Five Back-to-School Carpooling Safety Tips

Written By Charlotte Insurance on August 17, 2011. It has 0 comments.

It’s time to go back to school! Consider these valuable back-to-school carpooling tips as you pile the kids in the car and take them to school.

1)  Meet with your fellow carpoolers. Get to know your fellow carpoolers to gauge how responsible of a driver they are. Use that time to establish some ground rules in terms of pick-up and drop-off times so everyone is on the same page.

2)  Make sure all passengers are buckled-up. Before driving away, make sure all adults and children in the car have a fastened seatbelt. Never let kids share a seatbelt and never transport children in the cargo area of a pickup truck, station wagon, or van.

3)  Keep your eyes peeled. Avoid situations where you’ll have to back up in areas where young children are walking or playing. Also, make sure children get into their house once you drop them off before driving away. Always pay attention to your surroundings in the car.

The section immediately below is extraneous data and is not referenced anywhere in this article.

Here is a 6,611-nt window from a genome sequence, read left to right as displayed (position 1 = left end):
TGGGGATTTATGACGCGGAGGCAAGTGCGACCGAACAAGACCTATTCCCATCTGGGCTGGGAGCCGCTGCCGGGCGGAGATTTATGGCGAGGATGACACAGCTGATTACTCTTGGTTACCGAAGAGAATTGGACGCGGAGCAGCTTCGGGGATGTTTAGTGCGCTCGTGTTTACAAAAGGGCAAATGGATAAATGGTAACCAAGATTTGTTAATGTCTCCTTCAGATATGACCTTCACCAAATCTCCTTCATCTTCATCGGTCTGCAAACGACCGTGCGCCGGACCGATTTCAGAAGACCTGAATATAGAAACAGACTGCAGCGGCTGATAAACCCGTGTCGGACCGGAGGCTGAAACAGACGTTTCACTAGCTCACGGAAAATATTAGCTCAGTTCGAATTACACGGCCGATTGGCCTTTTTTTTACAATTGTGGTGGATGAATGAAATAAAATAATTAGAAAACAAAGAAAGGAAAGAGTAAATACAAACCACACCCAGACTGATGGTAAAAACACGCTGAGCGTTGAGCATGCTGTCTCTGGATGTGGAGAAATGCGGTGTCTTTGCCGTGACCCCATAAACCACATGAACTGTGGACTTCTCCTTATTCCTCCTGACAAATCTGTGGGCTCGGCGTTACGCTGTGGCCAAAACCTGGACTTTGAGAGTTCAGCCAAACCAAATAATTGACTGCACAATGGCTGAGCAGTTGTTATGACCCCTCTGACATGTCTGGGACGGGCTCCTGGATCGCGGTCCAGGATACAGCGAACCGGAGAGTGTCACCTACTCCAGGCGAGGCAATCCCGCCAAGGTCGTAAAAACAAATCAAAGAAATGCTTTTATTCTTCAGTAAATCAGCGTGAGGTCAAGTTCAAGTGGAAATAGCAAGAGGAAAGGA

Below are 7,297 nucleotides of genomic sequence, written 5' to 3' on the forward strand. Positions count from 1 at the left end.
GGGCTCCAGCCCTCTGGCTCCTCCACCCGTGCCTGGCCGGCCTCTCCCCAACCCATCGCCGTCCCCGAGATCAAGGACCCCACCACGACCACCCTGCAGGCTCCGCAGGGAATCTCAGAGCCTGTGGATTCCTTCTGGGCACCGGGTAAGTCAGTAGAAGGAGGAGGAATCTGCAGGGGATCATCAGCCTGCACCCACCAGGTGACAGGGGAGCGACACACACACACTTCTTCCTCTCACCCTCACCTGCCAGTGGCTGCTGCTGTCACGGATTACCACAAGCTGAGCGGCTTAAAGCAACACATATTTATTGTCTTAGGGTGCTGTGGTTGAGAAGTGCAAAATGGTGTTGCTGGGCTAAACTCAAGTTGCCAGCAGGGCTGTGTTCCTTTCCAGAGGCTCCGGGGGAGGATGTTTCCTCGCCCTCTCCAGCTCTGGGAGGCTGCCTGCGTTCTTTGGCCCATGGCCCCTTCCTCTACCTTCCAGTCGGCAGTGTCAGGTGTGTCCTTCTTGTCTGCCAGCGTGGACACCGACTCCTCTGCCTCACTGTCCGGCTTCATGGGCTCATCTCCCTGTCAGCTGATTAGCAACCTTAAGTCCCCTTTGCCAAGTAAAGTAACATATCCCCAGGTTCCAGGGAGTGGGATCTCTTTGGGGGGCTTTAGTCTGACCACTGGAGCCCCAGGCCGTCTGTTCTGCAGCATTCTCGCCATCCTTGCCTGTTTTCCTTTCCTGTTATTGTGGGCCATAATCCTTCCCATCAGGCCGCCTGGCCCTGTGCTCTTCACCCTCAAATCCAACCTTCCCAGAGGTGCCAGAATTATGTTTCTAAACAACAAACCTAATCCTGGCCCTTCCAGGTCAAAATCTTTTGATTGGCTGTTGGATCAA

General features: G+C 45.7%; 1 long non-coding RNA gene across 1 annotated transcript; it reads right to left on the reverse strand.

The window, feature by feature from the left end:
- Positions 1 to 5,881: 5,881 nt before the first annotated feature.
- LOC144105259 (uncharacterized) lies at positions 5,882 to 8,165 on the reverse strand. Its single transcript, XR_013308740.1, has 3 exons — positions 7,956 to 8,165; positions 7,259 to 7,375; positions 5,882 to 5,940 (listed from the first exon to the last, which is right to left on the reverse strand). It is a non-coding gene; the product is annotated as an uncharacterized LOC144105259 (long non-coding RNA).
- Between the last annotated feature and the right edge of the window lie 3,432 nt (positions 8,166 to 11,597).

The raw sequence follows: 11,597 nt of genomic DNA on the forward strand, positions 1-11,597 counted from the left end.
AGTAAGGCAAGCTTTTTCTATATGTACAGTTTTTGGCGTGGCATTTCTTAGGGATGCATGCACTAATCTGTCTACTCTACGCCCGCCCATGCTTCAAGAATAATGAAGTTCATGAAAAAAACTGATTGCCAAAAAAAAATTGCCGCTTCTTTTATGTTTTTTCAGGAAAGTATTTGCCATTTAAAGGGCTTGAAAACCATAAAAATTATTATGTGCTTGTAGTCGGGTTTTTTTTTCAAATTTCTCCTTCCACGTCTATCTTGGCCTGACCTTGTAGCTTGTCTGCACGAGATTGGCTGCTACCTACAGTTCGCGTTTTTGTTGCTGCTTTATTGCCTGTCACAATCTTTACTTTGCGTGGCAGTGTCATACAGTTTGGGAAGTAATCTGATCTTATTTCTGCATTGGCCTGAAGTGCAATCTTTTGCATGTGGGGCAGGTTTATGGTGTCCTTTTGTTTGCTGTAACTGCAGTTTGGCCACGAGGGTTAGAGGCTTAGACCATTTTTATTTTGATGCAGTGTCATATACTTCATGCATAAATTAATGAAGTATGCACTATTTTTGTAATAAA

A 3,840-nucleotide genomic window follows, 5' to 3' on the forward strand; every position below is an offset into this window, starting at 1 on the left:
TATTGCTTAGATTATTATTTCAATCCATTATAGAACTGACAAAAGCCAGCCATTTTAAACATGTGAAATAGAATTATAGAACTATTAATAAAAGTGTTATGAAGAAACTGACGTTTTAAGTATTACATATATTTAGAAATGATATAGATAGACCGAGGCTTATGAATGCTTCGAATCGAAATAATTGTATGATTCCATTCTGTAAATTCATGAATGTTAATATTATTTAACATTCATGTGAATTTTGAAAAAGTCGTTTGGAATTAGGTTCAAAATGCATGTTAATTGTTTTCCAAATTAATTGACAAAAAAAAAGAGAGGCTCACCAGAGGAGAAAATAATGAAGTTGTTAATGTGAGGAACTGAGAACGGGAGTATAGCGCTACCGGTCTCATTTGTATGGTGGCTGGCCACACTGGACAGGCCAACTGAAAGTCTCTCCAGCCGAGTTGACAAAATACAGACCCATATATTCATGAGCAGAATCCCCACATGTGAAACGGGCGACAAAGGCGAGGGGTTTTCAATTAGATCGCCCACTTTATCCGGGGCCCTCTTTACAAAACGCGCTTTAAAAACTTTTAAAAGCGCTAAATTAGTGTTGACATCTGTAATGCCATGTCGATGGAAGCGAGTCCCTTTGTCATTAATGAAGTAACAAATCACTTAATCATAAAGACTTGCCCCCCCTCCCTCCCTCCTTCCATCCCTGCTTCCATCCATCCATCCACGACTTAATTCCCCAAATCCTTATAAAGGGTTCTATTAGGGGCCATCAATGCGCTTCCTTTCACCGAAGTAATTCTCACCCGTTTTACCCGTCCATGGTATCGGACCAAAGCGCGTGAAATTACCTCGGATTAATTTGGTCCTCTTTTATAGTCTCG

4)  Don’t play parent in the car. When you are driving carpool, your most important responsibility is driving. When children begin acting out, don’t try and solve behavior problems while driving. If the problem is affecting your driving, pull the vehicle over at a safe place to deal with the issue.

5)  Pay attention to school guidelines on carpool lines. All schools have different systems in place to manage their carpool lines. Be observant of your school’s system and abide by their speed limit and drop-off and pick-up locations and times.

Are you a smart and safe driver? Take the test!
Raise awareness about safe driving and ask your policyholders to take the National Drivers Test! Your customers will be able to share and compare their scores with family and friends and see just how safe they are and how well they know the rules of the road! It’s a great way to establish yourself as the safe-driving expert in your market.

The Hartford’s Guide to Worker’s Comp

Written By Charlotte Insurance on August 12, 2011. It has 0 comments.